23. Anti-Bilking Discussions of bilking paradoxes have been published in the physics literature from the 1940s by Wheeler and Feynman (advanced waves) to the 1990s by Kip Thorne and his colleagues (timelike wormholes). The consensus of such discussions is that Nature will forbid inconsistent timelike loops and will instead require a consistent set of conditions. Thorn and coworkers showed that for any inconsistent paradoxical situation involving a timelike wormhole, there is a “nearby” self-consistent situation that does not involve a paradox. As Sherlock Holmes told us several times, “When the impossible is eliminated, whatever remains, however improbable, must be the truth.” April 3, 2010 Norwescon 33 Norwescon 33 23/28

  24. Bilking &Probability Control These speculations suggest that equipment failure producing a consistent sequence of events is more likely than equipment operation producing an inconsistency between the send and receive events. The implications of this are that bilking itself is impossible, but that very improbable events could be forced into existence in order to avoid it. Thus, using the threat of producing an inconsistent timelike loop, one might “bilk” Nature into producing an improbable event. For example, you might set up a highly redundant and reliable system that would produce an inconsistent timelike loop unless the number for the lottery ticket you had purchased was the winning number. April 3, 2010 Norwescon 33 Norwescon 33 24/28

  25. The “ImmaculateConception” Paradox The other issue raised by retrocausal signaling might be called the “immaculate conception” paradox. Suppose that you are using the setup described above, and you receive from yourself in the future a .pdf file of a wonderful novel with your name listed as the author. You sell it to Tor Books, it is published, it becomes a best-seller, you become rich and famous, and are the Writer Guest of Honor at Norwescon 38. When the time subsequently comes for transmission, you duly send the .pdf file back to yourself, thereby closing the timelike loop and producing a completely consistent set of events. But the question is, just who actually wrote the novel? Clearly, you did not; you merely passed it along to yourself. Yet highly structured information (the novel) has been created out of nothing. And in this case, Nature should not object, because there are no inconsistent timelike loops. April 3, 2010 Norwescon 33 Norwescon 33 25/28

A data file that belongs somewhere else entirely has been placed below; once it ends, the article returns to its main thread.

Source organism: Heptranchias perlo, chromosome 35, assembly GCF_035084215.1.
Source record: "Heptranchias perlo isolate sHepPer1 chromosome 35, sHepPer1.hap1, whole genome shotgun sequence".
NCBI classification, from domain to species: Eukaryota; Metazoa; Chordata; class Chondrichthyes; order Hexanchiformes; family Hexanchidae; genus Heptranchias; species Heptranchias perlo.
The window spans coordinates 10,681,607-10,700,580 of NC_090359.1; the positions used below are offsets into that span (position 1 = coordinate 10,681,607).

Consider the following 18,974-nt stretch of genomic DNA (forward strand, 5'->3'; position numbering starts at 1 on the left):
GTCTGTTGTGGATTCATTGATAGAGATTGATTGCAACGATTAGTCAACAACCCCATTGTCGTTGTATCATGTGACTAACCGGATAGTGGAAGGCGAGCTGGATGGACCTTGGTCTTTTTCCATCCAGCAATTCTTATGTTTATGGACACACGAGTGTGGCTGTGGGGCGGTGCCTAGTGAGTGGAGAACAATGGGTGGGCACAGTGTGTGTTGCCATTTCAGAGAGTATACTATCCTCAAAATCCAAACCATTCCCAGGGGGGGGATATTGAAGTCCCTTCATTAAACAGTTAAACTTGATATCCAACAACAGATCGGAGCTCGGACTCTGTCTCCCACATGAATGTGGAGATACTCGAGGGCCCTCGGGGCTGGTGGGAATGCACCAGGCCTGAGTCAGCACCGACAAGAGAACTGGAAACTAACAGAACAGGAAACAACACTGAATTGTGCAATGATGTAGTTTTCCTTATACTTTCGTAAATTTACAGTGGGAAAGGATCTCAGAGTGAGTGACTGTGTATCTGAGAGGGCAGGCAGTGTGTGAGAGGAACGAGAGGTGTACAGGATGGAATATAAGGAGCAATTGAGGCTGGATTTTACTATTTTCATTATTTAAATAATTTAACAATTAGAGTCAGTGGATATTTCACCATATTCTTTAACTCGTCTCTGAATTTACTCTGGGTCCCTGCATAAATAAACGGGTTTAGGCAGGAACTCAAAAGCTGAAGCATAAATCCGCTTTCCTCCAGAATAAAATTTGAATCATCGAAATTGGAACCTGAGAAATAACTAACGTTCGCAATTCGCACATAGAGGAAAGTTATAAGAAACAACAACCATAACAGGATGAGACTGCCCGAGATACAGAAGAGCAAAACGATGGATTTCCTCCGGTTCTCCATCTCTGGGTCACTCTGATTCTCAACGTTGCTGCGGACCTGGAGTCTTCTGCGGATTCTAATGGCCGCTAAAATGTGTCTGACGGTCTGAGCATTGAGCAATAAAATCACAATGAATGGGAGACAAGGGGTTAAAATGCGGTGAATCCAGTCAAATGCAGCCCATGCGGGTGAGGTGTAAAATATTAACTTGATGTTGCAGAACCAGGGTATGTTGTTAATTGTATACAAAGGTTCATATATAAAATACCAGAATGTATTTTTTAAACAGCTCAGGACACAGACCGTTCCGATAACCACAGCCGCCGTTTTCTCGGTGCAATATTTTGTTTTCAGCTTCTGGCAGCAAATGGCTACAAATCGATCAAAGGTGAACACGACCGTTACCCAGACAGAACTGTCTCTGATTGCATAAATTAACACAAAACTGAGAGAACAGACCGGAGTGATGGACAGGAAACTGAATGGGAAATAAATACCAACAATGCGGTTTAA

26. Present Status • The experiment has been in testing phases since mid-January, 2007. Our initial attempt to produce down-converted photons with LiIO3 and BBO and detect them with a cooled CCD camera or APDs did not work. We have demonstrated that the production rate is too low and the detectors too noisy. In 2009-10 we have substituted a new crystal, laser, and interferometers. • The experiment was recently moved from the basement UW Laser Physics Facility to the 2nd Floor Optics Lab, where we can turn off the lights without interfering with other experimenters. • We are now testing the Mark III configuration. Our main problem seems to be the small quantity of entangled photons produced. (Zeilinger in Vienna makes 106 pairs per second with a crystal and laser similar to ours.) April 3, 2010 Norwescon 33 Norwescon 33 26/28

  27. Conclusions • There are no obvious “show stoppers” that would seem to prevent our proposed measurements. Nevertheless, because of their implications, the experiment has a low probability of success. • We have so far received about $46k in contributions from foundations and individuals in support of this work . We have spent most of this on the Mark III system. • This experiment is a rare opportunity to push the boundaries of physics with a simple tabletop measurement. We are pushing hard. April 3, 2010 Norwescon 33 Norwescon 33 27/28

  28. TheEnd April 3, 2010 Norwescon 33 Norwescon 33 28/28